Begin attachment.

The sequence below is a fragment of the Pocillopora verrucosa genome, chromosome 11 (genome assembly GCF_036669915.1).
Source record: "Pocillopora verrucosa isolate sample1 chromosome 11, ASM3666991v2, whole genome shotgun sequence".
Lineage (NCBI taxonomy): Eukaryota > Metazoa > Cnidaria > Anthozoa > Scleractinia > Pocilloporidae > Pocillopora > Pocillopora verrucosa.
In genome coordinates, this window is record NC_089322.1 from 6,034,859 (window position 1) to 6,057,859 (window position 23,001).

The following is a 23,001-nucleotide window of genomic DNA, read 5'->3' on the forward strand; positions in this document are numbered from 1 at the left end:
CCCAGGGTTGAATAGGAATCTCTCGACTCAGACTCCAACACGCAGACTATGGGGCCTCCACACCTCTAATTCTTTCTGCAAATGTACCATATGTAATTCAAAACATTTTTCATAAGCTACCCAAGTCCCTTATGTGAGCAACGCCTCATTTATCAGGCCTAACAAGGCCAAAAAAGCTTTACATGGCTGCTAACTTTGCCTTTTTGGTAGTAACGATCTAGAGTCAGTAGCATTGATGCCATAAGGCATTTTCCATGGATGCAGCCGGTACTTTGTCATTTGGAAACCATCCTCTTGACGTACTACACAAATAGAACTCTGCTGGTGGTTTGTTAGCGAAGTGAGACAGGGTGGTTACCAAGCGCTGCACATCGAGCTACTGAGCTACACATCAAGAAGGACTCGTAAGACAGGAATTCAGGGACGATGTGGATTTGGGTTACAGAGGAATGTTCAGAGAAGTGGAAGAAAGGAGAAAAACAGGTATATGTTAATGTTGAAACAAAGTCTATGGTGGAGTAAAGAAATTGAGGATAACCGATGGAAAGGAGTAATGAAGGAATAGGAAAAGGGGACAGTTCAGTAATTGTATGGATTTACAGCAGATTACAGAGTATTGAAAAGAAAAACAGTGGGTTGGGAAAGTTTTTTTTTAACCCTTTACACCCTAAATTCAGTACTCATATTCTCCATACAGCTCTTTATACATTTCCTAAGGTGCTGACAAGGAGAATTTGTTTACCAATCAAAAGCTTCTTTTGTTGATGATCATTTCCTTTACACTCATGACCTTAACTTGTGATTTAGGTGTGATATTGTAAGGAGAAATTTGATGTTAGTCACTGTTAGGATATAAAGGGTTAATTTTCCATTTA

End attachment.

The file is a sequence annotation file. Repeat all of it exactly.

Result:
The sequence below is a fragment of the Pocillopora verrucosa genome, chromosome 11 (genome assembly GCF_036669915.1).
Source record: "Pocillopora verrucosa isolate sample1 chromosome 11, ASM3666991v2, whole genome shotgun sequence".
Lineage (NCBI taxonomy): Eukaryota > Metazoa > Cnidaria > Anthozoa > Scleractinia > Pocilloporidae > Pocillopora > Pocillopora verrucosa.
In genome coordinates, this window is record NC_089322.1 from 6,034,859 (window position 1) to 6,057,859 (window position 23,001).

The following is a 23,001-nucleotide window of genomic DNA, read 5'->3' on the forward strand; positions in this document are numbered from 1 at the left end:
CCCAGGGTTGAATAGGAATCTCTCGACTCAGACTCCAACACGCAGACTATGGGGCCTCCACACCTCTAATTCTTTCTGCAAATGTACCATATGTAATTCAAAACATTTTTCATAAGCTACCCAAGTCCCTTATGTGAGCAACGCCTCATTTATCAGGCCTAACAAGGCCAAAAAAGCTTTACATGGCTGCTAACTTTGCCTTTTTGGTAGTAACGATCTAGAGTCAGTAGCATTGATGCCATAAGGCATTTTCCATGGATGCAGCCGGTACTTTGTCATTTGGAAACCATCCTCTTGACGTACTACACAAATAGAACTCTGCTGGTGGTTTGTTAGCGAAGTGAGACAGGGTGGTTACCAAGCGCTGCACATCGAGCTACTGAGCTACACATCAAGAAGGACTCGTAAGACAGGAATTCAGGGACGATGTGGATTTGGGTTACAGAGGAATGTTCAGAGAAGTGGAAGAAAGGAGAAAAACAGGTATATGTTAATGTTGAAACAAAGTCTATGGTGGAGTAAAGAAATTGAGGATAACCGATGGAAAGGAGTAATGAAGGAATAGGAAAAGGGGACAGTTCAGTAATTGTATGGATTTACAGCAGATTACAGAGTATTGAAAAGAAAAACAGTGGGTTGGGAAAGTTTTTTTTTAACCCTTTACACCCTAAATTCAGTACTCATATTCTCCATACAGCTCTTTATACATTTCCTAAGGTGCTGACAAGGAGAATTTGTTTACCAATCAAAAGCTTCTTTTGTTGATGATCATTTCCTTTACACTCATGACCTTAACTTGTGATTTAGGTGTGATATTGTAAGGAGAAATTTGATGTTAGTCACTGTTAGGATATAAAGGGTTAATTTTCCATTTA